Additionally, there is now a chance that the move will cause a Blast KO on stage (due to universal changes), so even if the opponent is KOed, they can potentially now re-spawn and punish Jigglypuff, increasing the risk of using Rest even more, despite its decreased ending lag. On the other hand, this also means Jigglypuff will typically self-destruct after the opponent is KOed if the move is initiated offstage. Overall, while Rest was repurposed to be a lower risk, higher reward move, various changes (both universal and to Jigglypuff) have somewhat caused an opposite effect in a way, although it is still functionally superior to its Brawl counterpart.
Rest in Super Smash Bros. Ultimate now triggers a Special Zoom when it connects. Besides that, the move has seen multiple improvements, with the move receiving a larger hitbox again (although it is still smaller than in Smash 64) and having less ending lag (especially when Jigglypuff lands the Rest), meaning it can actually recover from it for the first time in the series if the move is used high enough offstage. This reduces the risk of using Rest, although Jigglypuff's opponent can still punish it if it connects (granted that they get a Blast KO). Additionally, Jigglypuff has gained a few potential setups into the move; mainly with Pound and its down aerial, due to their respective buffs. Overall, Rest in Ultimate is considerably improved compared to the previous two games, although it still pales in comparison to its Melee counterpart.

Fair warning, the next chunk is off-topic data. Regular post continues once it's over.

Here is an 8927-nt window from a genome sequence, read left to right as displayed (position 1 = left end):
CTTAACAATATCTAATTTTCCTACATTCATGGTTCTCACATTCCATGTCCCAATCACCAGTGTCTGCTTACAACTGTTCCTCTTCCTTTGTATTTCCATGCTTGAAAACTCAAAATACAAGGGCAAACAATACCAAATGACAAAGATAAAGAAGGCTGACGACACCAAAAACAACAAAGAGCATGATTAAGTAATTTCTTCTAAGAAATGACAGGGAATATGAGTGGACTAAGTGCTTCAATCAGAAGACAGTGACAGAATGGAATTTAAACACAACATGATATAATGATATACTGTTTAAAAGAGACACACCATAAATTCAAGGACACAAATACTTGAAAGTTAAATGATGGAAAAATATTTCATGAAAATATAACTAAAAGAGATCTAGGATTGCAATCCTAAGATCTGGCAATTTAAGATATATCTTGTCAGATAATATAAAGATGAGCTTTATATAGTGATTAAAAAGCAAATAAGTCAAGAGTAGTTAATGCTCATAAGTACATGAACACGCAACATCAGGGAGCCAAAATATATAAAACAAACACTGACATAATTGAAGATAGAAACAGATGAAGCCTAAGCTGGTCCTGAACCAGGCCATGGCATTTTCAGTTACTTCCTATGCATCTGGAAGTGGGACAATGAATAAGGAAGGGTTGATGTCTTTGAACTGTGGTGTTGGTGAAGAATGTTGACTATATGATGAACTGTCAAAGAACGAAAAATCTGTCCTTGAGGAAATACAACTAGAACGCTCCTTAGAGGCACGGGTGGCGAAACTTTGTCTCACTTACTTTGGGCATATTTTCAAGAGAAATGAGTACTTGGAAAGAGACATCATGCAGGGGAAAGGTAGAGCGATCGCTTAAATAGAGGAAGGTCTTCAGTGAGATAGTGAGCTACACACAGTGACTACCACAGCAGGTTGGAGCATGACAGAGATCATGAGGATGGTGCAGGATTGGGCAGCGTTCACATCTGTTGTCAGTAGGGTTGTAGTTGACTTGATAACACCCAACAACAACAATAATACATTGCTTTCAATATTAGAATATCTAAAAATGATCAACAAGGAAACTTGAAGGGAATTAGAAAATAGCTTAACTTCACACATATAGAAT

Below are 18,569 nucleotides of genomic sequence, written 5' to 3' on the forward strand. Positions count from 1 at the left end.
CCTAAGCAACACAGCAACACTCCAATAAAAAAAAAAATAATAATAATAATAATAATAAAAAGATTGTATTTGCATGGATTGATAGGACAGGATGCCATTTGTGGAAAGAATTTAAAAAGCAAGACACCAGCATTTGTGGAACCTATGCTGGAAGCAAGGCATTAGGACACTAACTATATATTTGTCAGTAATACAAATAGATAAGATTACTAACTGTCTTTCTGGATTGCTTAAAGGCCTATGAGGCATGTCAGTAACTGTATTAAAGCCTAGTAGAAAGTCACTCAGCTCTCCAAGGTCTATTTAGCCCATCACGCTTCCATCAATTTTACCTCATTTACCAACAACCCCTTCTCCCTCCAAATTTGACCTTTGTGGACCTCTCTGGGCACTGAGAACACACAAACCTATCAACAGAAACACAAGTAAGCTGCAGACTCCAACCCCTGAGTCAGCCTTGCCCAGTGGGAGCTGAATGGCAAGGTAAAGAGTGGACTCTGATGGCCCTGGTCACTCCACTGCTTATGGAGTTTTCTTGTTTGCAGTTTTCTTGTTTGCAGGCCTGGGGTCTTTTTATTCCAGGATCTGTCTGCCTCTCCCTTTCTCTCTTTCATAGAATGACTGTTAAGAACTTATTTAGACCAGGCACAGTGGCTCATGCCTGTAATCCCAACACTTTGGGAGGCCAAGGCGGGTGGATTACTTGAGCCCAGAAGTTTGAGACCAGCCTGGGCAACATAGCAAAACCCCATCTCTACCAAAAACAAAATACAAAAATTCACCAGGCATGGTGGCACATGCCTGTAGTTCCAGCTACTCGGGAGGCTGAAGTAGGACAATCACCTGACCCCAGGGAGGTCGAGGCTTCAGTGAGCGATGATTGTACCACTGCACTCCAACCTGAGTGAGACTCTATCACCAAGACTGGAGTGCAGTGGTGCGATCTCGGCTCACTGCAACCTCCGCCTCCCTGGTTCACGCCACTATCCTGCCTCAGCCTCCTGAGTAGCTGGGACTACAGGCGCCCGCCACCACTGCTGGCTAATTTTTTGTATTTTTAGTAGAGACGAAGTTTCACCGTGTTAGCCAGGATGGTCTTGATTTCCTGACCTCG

|trophy description||Rest puts Jigglypuff into a deep sleep, but at the instant it drops off, an intense energy force radiates out of the exact center of its body.|
|instruction booklet||Use it while touching a foe to unleash its hidden power.|
|Move List||Takes a well-earned nap that unleashes hidden power when touching a foe.|
Special Move customization was added in Super Smash Bros. 4. These are the variations:
|1. Rest||2. Leaping Rest||3. Wakie Wakie|
|"A well-earned nap. Use it while touching a foe to unleash its hidden power."||"A well-earned nap…with added altitude. No one will disturb you all the way up there."||"A short yet peaceful nap. Oh, and you explode when you wake up. Not so peaceful, I guess."|
- Rest: Default.
- Leaping Rest: Launches Jigglypuff upwards while it falls asleep. While it has less knockback than standard Rest, it consists of a "striking" hitbox while jumping that can be comboed into more easily, having kill confirms out of up tilt and up air. Hitting with the early frames still causes a flower effect, though the strike does not. The initial hit does not KO until up to 45% later from the ground, with the strike KOing later, but having the ability to hit opponents very high up for early kills. Jigglypuff sleeps for 50% longer than the default. On stages like Kongo Jungle (64) with semi-soft platforms, it can be used as a last resort recovery move; however, it cannot be used on most stages, as Jigglypuff cannot grab ledges while asleep.